It wasn’t long ago that people tuned in to popular shows like Friends, Lost, The Walking Dead, and Game of Thrones each week and discussed them, but “Nowadays, there’s an overwhelming amount of content and content providers, so most people don’t even subscribe to the same streaming platforms, let alone watch the same shows,” said Chris Charles, who co-wrote the Liam Neeson film The Marksman and also produces movies through the company he co-owns, Throughline Films. “And even if there is some overlap, people rarely view content concurrently unless it’s a really big release. As a result, I’ve found you often can’t discuss shows in groups like you used to, for fear of revealing spoilers.”

As technology advances, the generation gap between shared experiences is growing wider, Foss said. “Historically, generational divisions existed in the content consumed, not the platform or medium,” she said. Now, generations are separated not only by the content they consume, but by the technology they use to access that content. “Older adults tune into television shows, while teens and young adults stream shows or use TikTok and social media. Within age groups, it’s easy to find shared viewing.”

Still, streaming services like Netflix, Amazon Prime Video and Disney+ can facilitate common viewing experiences, as some of that content attracts large numbers of viewers, said Erika Engstrom, Ph.D., director of the School of Journalism and the Media College of Communication and Information at the University of Kentucky in Lexington.

“For example, Squid Game became the number-one show on Netflix based on viewing hours, according to Variety,” Engstrom said. But “I’m not sure that it means it’s a shared cultural experience. TV viewing used to be more communal, where families would gather and watch the same show at the same time in the same place, [which] contributed to more of a sense of shared experience.”

That communal experience—and the connections with other human beings we enjoyed when discussing our favorite shows around the watercooler the next day—aren’t happening much anymore, “thanks to our ability to access content whenever, wherever, and on whatever device we choose,” Engstrom said.

“It’s hard to find a group of people now who have similar viewing tastes and have watched the same shows than it used to be back when choices were more limited,” she said. “With the near-infinite range of content now available, it’s more difficult to find these shared experiences. I think that the days when people could talk about a certain show and knew about it are past us.”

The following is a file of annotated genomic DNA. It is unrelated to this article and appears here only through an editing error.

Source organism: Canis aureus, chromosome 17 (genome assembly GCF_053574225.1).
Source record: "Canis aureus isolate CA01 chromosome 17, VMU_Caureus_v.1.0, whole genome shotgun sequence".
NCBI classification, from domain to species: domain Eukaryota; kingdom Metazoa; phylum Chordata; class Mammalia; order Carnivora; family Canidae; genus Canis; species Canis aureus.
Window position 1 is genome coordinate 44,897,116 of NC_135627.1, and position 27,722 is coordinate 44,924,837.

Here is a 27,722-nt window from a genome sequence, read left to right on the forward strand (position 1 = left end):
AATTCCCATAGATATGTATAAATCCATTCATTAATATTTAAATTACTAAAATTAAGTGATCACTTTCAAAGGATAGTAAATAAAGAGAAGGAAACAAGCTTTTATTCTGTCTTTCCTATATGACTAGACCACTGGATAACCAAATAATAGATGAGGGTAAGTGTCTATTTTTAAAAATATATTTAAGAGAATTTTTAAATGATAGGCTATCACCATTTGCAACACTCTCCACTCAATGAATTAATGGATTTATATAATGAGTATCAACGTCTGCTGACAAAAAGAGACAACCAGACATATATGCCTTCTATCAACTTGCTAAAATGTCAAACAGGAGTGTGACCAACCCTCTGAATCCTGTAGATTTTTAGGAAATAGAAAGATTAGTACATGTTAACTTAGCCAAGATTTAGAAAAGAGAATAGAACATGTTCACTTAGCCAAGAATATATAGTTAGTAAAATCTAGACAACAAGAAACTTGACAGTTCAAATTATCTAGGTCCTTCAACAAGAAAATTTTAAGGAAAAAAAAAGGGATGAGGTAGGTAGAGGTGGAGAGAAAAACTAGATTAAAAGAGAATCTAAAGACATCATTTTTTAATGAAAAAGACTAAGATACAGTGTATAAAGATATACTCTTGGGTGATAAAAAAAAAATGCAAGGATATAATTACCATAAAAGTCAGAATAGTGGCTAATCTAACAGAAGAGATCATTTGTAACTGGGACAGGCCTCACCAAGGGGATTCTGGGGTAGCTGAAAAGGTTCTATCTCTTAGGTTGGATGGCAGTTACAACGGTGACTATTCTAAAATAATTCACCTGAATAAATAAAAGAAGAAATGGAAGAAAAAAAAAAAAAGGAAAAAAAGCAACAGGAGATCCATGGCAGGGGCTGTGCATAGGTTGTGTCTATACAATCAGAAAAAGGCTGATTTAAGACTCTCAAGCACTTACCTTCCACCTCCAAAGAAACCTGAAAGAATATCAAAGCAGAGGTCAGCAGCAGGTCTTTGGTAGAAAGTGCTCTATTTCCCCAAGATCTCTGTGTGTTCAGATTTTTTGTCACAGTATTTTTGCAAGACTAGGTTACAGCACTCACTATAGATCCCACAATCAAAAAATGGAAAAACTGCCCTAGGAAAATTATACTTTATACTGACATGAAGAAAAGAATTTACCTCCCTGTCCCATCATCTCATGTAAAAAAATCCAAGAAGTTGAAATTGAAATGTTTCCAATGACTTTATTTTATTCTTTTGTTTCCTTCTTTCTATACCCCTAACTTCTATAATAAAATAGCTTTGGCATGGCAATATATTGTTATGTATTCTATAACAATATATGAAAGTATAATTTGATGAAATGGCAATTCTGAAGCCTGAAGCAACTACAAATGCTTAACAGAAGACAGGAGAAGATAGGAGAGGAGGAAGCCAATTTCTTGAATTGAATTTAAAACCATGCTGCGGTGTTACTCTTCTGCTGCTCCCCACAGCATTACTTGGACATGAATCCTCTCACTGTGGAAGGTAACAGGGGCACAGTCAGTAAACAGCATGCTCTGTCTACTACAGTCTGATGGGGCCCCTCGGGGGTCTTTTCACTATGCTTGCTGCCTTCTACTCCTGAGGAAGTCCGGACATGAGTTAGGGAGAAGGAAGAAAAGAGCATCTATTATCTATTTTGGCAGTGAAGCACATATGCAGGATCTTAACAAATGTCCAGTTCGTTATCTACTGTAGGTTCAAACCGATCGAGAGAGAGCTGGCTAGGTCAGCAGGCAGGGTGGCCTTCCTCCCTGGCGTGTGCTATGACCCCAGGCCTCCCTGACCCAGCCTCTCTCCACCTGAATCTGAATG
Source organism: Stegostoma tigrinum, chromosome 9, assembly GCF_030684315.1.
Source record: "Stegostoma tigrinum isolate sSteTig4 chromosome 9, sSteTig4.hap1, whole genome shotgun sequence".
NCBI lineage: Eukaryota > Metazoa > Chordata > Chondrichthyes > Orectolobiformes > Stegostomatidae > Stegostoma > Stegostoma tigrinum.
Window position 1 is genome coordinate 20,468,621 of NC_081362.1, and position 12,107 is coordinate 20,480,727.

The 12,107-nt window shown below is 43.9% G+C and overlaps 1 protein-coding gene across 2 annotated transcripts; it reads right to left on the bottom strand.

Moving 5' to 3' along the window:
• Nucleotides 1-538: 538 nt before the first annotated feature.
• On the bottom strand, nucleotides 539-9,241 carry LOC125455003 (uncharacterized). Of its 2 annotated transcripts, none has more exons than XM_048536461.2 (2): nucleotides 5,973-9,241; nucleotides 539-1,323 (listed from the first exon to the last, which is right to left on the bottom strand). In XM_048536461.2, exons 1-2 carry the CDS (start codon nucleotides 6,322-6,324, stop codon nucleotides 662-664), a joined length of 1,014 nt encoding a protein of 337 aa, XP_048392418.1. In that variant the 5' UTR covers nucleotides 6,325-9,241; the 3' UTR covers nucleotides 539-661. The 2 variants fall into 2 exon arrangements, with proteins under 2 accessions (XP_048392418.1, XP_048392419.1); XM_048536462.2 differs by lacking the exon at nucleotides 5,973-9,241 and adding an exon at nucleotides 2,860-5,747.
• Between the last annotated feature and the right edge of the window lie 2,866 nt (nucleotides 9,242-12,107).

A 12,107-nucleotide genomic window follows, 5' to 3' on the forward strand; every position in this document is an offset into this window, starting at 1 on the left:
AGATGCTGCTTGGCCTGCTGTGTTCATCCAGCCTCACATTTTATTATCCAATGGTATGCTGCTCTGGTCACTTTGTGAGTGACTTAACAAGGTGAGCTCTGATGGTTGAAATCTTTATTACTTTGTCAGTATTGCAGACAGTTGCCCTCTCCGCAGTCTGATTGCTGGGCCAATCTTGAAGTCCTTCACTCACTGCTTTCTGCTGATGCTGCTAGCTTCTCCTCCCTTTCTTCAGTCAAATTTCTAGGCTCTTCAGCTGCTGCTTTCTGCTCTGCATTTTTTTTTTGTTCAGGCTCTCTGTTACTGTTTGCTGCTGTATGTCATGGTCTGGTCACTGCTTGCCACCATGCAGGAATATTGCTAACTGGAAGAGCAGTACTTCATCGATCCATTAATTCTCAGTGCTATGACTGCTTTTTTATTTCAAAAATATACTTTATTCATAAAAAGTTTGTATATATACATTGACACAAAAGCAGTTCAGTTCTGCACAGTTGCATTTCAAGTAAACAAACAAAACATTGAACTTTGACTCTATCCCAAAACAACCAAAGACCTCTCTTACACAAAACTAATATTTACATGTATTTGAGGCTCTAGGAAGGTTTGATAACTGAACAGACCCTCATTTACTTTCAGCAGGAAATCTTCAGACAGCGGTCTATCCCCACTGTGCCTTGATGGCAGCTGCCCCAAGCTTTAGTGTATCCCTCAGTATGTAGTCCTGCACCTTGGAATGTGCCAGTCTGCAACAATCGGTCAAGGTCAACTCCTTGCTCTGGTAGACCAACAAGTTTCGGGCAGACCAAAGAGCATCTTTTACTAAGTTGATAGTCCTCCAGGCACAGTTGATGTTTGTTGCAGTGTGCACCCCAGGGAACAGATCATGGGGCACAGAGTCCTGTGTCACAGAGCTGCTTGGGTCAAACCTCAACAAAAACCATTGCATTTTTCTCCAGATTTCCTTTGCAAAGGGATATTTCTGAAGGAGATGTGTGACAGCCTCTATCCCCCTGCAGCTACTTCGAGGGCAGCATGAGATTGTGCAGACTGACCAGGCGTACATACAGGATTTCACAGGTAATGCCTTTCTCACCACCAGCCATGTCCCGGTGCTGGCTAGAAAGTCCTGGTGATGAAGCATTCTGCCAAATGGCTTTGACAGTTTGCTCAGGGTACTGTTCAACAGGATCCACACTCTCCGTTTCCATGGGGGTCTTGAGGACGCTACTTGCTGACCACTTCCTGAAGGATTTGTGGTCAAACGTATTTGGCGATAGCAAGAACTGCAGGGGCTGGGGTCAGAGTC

But as audiences fragment, social media supplants friendships, people stare at their cellphones instead of saying hello to one another, political divisions become more hateful and our collective isolation deepens, our longing to connect with others only grows stronger.

“The longing for shared experiences is quite real, but the ability for them to organically unfold is nearly impossible, now seemingly found only in a live sporting event taking place in an appealing time zone,” said Andrew C. Billings, Ronald Reagan Chair of Broadcasting at the University of Alabama’s department of journalism and creative media, in Tuscaloosa.

“I don’t think the communal experience of a Squid Game or Inventing Anna can match anything near the cultural experiences of decades past,” Billings said. “This is not to say that some of the most prominent streaming shows are failing to draw mass audiences, but they’re doing so in dramatically different manners.”

If we could sample three people who have each recently seen and liked a program like Inventing Anna, he said, perhaps one of those viewers binged the entire series during its opening weekend; another completed it a few weeks later; and a third viewer is still working toward the series conclusion.

“The content is the same, but the pace in which it is consumed still is rarely matched,” Billings said. “We’ve traded common cultural touchstones for niche gratification. That’s not necessarily to be applauded or lamented, but rather is a function of vast choice and the ease with which we can find content to consume now.”

Even as he agreed that audience fragmentation has pulled viewers apart, Charles sounded a note of optimism for the possible return of shared cultural experiences. With most people subscribing to streaming giants like Netflix, Amazon Prime Video, and Disney+, “My guess,” he said, “is that those streamers’ big tentpole series such as Amazon’ s upcoming The Lord of the Rings: The Rings of Power may bring about a return to the watercooler-TV-show era.”